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  • noun

Words related to collagenase

any enzyme that catalyzes the hydrolysis of collagen and gelatin

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The role of the C-terminal domain in collagenase and stromelysin specificity.
13) There is a strong correlation between the production of inactive collagenase and responding fibroblasts.
SalA showed selectivity on gelatinase (MMP-2 and MMP-9) than on collagenase (MMP-8 and MMP-13) in vitro, and specificity on MMP-9 than MMP-2 in vivo.
Lowdose doxycycline therapy: effect on gingival and crevicular fluid collagenase activity in humans.
Collagenase is a drug that breaks down collagen in damaged tissue and helps healthy tissue to grow.
The FDA's Arthritis Advisory Committee voted 12-0 that the treatment, collagenase Clostridium histolyticum, should be approved for treating advanced Dupuytren's, based on the available safety and efficacy data.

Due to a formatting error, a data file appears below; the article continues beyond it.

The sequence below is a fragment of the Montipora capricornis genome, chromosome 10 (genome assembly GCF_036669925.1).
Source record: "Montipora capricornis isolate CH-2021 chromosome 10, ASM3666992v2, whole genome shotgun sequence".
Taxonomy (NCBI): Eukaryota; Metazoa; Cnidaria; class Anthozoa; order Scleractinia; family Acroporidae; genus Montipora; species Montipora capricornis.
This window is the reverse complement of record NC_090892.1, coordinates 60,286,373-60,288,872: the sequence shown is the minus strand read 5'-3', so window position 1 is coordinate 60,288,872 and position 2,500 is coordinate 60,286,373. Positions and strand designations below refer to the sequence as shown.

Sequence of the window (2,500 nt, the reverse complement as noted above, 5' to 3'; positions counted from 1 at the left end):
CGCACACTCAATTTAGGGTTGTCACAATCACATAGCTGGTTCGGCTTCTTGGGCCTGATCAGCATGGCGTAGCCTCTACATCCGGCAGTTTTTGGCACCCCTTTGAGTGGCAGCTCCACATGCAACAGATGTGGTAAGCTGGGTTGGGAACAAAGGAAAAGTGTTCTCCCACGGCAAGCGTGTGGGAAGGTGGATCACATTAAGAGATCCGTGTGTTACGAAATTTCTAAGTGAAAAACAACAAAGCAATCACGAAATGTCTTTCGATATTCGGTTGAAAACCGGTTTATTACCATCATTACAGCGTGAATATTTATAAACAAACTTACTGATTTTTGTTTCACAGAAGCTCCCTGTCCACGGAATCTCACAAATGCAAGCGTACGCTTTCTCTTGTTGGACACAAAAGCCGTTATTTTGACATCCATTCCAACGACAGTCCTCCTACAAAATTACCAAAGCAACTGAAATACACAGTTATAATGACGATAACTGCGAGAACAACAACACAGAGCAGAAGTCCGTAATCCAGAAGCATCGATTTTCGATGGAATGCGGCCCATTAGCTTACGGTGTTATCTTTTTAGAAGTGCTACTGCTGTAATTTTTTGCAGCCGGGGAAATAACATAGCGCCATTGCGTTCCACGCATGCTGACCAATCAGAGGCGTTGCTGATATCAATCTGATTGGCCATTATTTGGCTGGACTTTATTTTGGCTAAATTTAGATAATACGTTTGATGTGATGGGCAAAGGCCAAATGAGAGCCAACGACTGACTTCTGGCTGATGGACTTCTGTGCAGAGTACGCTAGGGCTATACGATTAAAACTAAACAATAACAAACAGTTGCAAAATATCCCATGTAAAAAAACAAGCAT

Most patients developed autoantibodies to the two collagenases, but this did not appear to affect responses to treatment.
Comparative immunolocalization studies of collagenase 1 and collagenase 3 production in the rheumatoid lesion, and by human chondrocytes and synoviocytes in vitro.
21] This essentially means that debridement could be achieved with a less expensive hydrogel since it is the moisture in the wound that is responsible for facilitating debridement--especially since collagenases often cost between $70 and 100 per tube.
Behind collagen's breakdown were enzymes, such as collagenases.
To remove the ECM, vegetal isolates were treated with collagenases F, H, L, or N, singly, or in combination with pancreatin or with pancreatin alone.
Collagenase clostridium histolyticum is a combination of two purified collagenases (collagenase is an enzyme capable of breaking down collagen), derived from the bacterium Clostridium histolyticum.
Herbal extracts are also potent inhibitors of pathologically elevated collagenases and hence may be used as an alternative adjunct in the management of periodontal disease.
Activity of type IV collagenases in benign and malignant breast disease.
Strauss III, director of the Center for Research on Women's Health and Reproduction at the University of Pennsylvania in Philadelphia, and his colleagues focused on a family of enzymes called collagenases.